China’s first space station is expected to come crashing down to Earth within weeks, but scientists have not been able to predict where the 8.5-tonne module will hit.

The US-funded Aerospace Corporation estimates Tiangong-1 will re-enter the atmosphere during the first week of April, give or take a week. The European Space Agency says the module will come down between 24 March and 19 April.

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LSD blurs line between ourselves and others, study finds

Mon, 19 Mar 2018 17:55:21 GMT2018-03-19T17:55:21Z

Drugs targeting similar brain networks as LSD could help with a variety of mental disorders

Apart from the wide-eyed bike ride home from the lab, his neighbour turning into a witch, the threatening behaviour of his furniture and the futile battle to save his ego from collapse, Dr Albert Hofmann appeared to enjoy his first trip on LSD.

Now, 75 years after the Swiss chemist witnessed the full effects of his psychedelic invention, scientists have discovered fresh details of how the drug affects the brain. Scans of healthy volunteers show that less than half the dose that left Hofmann cowering on his sofa makes a person’s sense of self disintegrate.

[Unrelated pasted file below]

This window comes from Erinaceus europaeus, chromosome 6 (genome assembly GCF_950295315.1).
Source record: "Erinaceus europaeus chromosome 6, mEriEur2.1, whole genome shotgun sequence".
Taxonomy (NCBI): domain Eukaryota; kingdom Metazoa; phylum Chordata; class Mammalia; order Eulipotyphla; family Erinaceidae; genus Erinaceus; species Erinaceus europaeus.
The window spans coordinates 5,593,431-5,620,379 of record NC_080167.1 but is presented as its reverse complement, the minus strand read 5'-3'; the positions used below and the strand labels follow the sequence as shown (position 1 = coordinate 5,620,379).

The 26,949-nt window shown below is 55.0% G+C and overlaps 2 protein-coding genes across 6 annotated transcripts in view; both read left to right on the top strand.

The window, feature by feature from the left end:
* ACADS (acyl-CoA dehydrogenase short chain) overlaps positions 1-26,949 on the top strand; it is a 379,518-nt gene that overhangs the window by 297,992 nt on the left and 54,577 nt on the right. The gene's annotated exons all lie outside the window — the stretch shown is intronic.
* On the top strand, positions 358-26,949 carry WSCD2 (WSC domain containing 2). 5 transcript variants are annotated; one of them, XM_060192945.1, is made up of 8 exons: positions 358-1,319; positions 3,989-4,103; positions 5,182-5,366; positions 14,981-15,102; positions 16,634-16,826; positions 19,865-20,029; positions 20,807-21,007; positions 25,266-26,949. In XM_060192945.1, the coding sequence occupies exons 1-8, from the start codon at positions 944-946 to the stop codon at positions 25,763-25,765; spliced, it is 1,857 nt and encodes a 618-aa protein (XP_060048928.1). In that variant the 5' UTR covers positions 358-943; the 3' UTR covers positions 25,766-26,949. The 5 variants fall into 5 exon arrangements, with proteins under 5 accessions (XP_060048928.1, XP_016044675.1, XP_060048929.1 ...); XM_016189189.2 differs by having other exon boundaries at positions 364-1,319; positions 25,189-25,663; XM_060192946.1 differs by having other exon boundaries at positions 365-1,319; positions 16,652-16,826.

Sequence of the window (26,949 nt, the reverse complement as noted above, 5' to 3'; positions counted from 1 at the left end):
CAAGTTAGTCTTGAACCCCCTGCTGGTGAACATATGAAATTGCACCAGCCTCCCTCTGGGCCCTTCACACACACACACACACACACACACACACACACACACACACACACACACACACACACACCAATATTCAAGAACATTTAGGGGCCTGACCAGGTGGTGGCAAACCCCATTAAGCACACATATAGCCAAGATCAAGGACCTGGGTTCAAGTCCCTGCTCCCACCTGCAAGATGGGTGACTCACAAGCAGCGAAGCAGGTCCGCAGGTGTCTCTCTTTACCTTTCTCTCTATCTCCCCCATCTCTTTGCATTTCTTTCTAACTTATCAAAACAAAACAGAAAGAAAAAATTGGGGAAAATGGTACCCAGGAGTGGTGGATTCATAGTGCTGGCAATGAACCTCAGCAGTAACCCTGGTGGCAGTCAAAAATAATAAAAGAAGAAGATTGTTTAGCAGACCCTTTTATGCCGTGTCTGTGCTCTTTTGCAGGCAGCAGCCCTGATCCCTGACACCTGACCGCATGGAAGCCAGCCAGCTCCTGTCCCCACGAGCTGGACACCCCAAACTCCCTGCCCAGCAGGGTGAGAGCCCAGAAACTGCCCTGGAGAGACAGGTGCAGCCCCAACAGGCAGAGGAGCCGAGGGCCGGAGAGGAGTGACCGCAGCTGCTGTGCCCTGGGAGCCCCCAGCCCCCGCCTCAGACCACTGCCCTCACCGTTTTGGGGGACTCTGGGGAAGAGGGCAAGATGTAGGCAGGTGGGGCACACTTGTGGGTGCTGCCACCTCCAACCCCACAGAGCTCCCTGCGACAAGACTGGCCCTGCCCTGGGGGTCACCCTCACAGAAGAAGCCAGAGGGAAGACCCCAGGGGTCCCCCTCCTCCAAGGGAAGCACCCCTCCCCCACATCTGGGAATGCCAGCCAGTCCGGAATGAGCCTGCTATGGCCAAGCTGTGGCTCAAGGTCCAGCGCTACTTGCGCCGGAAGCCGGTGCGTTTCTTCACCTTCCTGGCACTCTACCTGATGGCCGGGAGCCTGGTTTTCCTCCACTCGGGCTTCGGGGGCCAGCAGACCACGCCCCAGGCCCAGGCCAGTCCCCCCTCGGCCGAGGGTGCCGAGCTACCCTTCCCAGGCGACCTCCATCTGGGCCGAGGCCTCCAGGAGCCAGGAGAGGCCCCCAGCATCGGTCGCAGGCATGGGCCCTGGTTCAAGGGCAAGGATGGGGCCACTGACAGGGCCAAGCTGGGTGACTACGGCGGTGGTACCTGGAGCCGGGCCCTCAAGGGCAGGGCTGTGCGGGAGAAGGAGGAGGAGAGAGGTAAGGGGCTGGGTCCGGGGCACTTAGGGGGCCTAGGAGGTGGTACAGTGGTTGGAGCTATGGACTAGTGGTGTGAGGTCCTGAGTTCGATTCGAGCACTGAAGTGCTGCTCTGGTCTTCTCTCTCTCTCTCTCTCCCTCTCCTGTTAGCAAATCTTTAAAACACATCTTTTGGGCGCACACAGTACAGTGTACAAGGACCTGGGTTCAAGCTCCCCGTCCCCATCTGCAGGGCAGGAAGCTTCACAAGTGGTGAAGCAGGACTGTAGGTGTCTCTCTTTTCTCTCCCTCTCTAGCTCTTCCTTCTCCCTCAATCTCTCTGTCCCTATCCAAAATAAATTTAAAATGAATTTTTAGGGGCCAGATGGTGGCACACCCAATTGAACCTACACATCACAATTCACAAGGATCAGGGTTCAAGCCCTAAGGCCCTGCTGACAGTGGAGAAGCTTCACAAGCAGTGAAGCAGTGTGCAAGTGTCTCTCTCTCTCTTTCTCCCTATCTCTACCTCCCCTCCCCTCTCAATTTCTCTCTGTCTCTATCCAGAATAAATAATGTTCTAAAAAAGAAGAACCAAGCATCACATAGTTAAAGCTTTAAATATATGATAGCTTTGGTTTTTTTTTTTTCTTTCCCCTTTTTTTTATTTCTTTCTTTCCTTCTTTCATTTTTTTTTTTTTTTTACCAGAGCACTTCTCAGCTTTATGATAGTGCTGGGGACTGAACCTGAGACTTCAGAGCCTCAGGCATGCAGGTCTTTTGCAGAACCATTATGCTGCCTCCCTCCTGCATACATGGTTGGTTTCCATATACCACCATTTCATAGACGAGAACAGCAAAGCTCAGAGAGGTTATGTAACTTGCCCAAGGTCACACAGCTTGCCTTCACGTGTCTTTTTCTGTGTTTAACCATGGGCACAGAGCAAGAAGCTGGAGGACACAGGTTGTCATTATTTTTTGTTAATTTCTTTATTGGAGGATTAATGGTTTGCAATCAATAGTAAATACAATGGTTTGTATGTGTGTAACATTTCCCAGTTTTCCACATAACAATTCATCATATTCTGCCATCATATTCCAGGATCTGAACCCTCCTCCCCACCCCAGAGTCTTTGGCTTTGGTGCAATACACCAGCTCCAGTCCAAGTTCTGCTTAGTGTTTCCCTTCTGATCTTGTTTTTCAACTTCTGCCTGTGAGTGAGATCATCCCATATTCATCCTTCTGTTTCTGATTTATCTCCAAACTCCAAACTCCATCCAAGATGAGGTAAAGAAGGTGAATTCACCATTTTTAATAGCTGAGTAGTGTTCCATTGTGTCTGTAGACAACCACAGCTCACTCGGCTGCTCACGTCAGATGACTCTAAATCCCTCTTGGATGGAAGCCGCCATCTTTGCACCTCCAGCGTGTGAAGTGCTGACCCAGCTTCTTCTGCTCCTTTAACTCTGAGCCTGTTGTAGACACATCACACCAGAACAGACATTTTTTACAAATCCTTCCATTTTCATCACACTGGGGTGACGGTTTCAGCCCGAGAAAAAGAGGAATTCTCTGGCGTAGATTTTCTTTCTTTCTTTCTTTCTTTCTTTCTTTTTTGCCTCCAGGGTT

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Ubble: the online test to predict if you'll die within five years

Wed, 03 Jun 2015 23:01:06 GMT2015-06-03T23:01:06Z

Scientists use questions on smoking, how briskly you walk and how many cars you own to find your risk of death

If you are a middle-aged man and want to know if you are going to die in the next five years, you simply need to ask yourself how healthy you think you are.

Whether you would rate your health as excellent, good, fair or poor is a better predictor of death in the next five years for men aged 40 to 70 than physical measures including blood pressure and pulse rate, according to scientists writing in the Lancet medical journal. Other significant questions include how briskly you walk and how many cars you own.